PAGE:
2020 saw 106 new skyscrapers (buildings that stand over 200 meters in height) compared to 133 in 2019. This structural decline takes its place as the lowest since 2014.
The Council on Tall Buildings and Urban Habitat (CTBUH) released this information last week, attributing project slowdowns to the COVID-19 pandemic. Construction stops occur in large, dense cities where skyscrapers are built.
CTBUH's report states that of all projects, only nine specifically blame the virus for the halt in progress; however, many assume that other projects are experiencing difficulties that relate indirectly to COVID-19, such as material shortages.
China also experienced a slow construction year, reporting 56 new buildings; this represents nearly 40% less than its 2018 total. Part of China's construction reduction can be blamed on a general building shut down due to a 2016 governmental decree calling for an end to "oversized, xenocentric, weird" architecture; this sent many builders and architects back to their drawing boards to reboot plans that were already underway. That said, at 56 completed towers, China accounts for more than half of all skyscrapers finished in 2020.
With 12 completed skyscrapers, Dubai took the top seat, removing China's powerhouse city Shenzen from the top spot for the first time since 2015.
The year's tallest buildings were built in New York City: the 472-meter Central Park Tower and the 427 meter One Vanderbilt. New York takes the crown from China, which has had the tallest building every year since 2015.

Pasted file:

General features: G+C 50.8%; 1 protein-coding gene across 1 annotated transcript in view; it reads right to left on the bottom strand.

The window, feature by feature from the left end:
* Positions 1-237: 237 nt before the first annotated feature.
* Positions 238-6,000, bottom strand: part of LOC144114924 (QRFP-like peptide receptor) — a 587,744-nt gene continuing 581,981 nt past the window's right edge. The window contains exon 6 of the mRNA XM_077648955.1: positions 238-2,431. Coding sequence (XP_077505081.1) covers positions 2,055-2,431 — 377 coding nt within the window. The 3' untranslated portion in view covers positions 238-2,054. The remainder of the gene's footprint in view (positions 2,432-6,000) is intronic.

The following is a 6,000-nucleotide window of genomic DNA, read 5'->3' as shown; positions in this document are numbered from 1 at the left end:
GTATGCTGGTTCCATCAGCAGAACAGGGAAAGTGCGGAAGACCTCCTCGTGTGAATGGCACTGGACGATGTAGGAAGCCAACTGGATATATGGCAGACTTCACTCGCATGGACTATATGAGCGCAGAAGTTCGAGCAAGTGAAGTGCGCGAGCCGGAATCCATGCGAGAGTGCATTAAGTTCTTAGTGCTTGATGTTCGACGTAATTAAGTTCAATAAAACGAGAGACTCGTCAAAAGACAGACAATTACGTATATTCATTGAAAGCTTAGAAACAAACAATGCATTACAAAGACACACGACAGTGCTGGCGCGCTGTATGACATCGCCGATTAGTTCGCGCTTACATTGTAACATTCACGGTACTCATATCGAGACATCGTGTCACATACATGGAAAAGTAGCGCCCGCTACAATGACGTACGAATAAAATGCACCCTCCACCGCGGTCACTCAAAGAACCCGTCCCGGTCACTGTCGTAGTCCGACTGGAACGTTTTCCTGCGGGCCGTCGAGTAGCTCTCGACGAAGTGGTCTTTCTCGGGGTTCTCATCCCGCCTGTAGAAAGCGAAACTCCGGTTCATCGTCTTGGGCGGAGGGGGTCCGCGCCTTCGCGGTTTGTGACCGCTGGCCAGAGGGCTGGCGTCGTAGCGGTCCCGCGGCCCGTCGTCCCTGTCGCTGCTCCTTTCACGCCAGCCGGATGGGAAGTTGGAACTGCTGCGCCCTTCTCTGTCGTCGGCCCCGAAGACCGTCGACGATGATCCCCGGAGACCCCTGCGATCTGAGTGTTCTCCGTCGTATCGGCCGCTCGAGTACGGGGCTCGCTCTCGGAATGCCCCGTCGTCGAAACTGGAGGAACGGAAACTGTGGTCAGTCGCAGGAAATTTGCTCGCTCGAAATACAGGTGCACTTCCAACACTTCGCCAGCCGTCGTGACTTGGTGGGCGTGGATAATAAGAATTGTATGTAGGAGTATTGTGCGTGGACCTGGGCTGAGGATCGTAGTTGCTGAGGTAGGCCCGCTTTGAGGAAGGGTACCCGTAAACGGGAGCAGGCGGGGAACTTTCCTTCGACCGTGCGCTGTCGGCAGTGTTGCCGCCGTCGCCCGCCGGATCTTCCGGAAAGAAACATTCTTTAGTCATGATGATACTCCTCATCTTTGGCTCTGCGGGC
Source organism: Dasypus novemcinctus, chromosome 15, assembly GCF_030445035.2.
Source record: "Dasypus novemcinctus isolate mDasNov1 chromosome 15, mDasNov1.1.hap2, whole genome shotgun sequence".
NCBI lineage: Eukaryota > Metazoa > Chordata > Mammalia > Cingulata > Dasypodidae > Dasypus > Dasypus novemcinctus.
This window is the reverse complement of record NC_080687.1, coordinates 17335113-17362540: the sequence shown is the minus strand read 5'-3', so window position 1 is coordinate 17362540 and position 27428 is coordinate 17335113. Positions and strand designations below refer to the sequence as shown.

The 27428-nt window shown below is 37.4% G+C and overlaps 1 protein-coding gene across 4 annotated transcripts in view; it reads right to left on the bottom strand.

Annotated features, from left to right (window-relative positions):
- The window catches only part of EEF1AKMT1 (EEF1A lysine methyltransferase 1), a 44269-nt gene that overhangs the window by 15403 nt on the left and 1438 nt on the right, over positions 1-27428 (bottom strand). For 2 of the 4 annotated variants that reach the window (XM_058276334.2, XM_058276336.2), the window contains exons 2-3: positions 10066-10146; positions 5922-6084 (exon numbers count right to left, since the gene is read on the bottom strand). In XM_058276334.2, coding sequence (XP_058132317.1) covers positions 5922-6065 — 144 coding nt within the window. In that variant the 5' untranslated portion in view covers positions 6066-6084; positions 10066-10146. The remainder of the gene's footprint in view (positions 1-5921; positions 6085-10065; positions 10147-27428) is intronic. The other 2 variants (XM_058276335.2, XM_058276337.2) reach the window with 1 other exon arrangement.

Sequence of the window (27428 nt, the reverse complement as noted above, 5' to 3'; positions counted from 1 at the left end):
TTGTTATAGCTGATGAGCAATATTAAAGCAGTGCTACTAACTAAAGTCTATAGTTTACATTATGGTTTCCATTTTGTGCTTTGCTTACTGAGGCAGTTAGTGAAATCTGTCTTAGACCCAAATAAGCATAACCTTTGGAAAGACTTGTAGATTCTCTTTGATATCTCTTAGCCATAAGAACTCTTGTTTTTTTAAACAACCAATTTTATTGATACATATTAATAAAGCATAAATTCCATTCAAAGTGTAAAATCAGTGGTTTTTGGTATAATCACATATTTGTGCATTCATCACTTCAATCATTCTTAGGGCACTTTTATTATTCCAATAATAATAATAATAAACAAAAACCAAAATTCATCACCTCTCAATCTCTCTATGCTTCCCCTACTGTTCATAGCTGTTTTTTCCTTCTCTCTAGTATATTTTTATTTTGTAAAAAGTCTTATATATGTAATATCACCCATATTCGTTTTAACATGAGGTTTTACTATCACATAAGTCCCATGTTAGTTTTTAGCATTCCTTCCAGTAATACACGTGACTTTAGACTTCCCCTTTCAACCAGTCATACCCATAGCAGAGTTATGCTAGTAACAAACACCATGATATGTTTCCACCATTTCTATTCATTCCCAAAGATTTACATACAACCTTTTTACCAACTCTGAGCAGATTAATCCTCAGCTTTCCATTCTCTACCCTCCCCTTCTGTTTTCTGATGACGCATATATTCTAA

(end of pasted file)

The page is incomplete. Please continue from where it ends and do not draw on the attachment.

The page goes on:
However, the report makes it clear that while the pandemic may have slowed down production, we are yet to see the full implications of the crisis. "As tall buildings are often lagging economic indicators, any chilling effect that economic conditions or work interruptions may have had on new project starts, or projects that were under construction in 2020 ... remains to be seen," the report reads. "It must be remembered, the economic crisis of 2008 was not reflected on skylines, in terms of lower completion rates, until 2010 and 2011."
Based on declines in skyscraper construction, affected by factors such as building materials availability, a stall in this industry sector could be a warning sign of more general, world economic hurdles to come within the next three years.